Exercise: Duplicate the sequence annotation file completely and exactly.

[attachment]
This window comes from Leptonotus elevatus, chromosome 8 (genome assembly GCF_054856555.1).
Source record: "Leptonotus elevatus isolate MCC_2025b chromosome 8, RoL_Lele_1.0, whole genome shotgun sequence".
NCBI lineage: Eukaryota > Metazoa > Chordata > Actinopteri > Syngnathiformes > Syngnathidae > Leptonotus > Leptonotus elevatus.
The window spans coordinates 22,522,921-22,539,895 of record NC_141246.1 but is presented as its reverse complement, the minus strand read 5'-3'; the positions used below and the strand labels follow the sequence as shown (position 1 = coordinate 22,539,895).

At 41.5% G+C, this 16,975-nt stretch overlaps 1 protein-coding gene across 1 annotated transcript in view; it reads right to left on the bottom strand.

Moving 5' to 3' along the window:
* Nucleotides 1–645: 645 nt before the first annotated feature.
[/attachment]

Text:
This window comes from Leptonotus elevatus, chromosome 8 (genome assembly GCF_054856555.1).
Source record: "Leptonotus elevatus isolate MCC_2025b chromosome 8, RoL_Lele_1.0, whole genome shotgun sequence".
NCBI lineage: Eukaryota > Metazoa > Chordata > Actinopteri > Syngnathiformes > Syngnathidae > Leptonotus > Leptonotus elevatus.
The window spans coordinates 22,522,921-22,539,895 of record NC_141246.1 but is presented as its reverse complement, the minus strand read 5'-3'; the positions used below and the strand labels follow the sequence as shown (position 1 = coordinate 22,539,895).

At 41.5% G+C, this 16,975-nt stretch overlaps 1 protein-coding gene across 1 annotated transcript in view; it reads right to left on the bottom strand.

Moving 5' to 3' along the window:
* Nucleotides 1–645: 645 nt before the first annotated feature.